Review: Who Freed the Slaves? The Fight over the Thirteenth Amendment
Journal of the Civil War Era
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Long after his Senate tenure, discussing the Thirteenth Amendment’s passage, Lyman Trumbull would tell law students, “Gentlemen, this good right hand wrote this amendment to the Constitution.” More than a century later, people who marveled at the brilliance of Daniel Day-Lewis’s performance as Lincoln (or was it Lincoln’s performance as Daniel DayLewis?) without having studied the amendment’s passage in depth might have believed that maneuvering and bribery by a few shrewd political operators ended slavery. In both cases, the story was far more complex. A few historians have tried to unpack what actually happened. Their interpretations range from Michael Vorenberg suggesting that War Democrats deserve far more credit than they have received, to James Oakes emphasizing that Republicans had long been more united on the goal of ending slavery than scholars have believed, to scholars of slavery arguing for the “self-emancipation thesis”—that slaves, acting on what they knew politicians ultimately would have to do, forced Lincoln’s hand.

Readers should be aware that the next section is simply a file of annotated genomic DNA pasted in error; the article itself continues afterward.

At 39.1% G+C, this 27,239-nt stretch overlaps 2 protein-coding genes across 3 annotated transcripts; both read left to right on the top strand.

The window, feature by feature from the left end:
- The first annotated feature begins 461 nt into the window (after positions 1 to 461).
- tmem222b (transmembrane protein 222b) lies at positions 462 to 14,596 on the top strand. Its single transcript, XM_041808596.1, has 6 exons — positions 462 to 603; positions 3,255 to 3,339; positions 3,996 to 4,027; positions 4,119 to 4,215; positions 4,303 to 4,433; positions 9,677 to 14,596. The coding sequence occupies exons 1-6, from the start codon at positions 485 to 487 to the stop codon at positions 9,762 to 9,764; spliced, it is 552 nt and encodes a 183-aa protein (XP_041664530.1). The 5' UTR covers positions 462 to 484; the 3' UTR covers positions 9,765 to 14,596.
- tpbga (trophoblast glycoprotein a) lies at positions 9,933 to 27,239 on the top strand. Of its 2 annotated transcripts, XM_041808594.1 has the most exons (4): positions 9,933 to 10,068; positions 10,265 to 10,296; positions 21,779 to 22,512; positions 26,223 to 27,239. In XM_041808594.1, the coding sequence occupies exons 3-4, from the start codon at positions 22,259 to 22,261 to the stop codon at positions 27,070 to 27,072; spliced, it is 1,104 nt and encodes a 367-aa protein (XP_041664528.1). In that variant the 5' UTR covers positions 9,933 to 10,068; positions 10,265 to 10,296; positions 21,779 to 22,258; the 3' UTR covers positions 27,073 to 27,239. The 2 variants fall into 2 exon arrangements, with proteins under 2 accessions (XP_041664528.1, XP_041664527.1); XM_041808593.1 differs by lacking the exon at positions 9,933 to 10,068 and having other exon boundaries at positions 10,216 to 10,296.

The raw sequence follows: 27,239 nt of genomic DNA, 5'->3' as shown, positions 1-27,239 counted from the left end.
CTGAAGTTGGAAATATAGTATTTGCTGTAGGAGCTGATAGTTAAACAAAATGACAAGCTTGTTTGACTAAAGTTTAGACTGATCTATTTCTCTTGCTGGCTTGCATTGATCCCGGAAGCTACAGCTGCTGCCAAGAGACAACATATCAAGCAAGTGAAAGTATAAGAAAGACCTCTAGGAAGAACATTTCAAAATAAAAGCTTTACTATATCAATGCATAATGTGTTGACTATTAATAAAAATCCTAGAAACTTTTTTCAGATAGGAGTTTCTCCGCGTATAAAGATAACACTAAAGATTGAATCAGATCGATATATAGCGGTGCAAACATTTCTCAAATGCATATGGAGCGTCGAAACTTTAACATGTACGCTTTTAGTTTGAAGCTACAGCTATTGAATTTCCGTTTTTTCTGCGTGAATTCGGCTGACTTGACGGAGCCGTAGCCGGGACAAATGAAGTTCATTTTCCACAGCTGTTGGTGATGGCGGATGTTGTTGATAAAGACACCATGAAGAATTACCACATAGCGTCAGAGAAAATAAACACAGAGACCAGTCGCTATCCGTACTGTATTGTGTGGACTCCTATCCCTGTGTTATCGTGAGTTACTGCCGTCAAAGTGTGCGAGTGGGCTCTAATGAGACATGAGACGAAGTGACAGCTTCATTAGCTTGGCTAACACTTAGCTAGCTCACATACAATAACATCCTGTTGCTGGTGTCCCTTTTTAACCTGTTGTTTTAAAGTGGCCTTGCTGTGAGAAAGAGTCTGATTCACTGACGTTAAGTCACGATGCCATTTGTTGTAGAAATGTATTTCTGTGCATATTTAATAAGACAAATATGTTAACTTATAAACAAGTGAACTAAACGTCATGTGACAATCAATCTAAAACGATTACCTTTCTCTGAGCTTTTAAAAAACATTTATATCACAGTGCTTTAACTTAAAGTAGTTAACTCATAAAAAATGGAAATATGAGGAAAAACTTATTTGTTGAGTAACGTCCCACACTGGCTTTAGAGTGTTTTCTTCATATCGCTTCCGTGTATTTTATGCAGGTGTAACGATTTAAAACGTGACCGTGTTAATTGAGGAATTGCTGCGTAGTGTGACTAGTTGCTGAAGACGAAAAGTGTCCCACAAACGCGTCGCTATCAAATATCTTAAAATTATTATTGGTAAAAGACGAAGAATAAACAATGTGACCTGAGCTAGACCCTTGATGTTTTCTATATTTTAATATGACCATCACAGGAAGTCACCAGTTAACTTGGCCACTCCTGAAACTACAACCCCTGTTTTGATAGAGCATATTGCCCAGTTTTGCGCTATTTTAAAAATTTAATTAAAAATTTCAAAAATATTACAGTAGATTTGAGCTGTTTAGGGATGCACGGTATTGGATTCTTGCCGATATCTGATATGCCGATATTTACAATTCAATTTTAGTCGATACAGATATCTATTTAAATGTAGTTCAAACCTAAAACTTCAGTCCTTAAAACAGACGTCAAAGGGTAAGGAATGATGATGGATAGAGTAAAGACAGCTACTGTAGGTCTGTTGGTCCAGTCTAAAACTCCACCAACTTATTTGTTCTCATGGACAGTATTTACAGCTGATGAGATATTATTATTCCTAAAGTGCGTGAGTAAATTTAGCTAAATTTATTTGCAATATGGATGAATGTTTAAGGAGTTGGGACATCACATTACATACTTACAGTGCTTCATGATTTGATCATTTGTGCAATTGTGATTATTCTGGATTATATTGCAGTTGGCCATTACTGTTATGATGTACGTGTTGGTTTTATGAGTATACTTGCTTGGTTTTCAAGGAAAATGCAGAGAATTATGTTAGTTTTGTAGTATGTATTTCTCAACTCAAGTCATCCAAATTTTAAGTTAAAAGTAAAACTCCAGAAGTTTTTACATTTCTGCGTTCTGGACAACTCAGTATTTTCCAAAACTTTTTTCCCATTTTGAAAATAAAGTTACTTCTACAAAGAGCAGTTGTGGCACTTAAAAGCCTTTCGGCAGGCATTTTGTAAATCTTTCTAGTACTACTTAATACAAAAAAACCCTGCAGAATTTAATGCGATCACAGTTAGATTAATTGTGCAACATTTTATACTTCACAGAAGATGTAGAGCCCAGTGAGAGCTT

Green, M. S.
Review: Who Freed the Slaves? The Fight over the Thirteenth Amendment.
Journal of the Civil War Era, 6(2),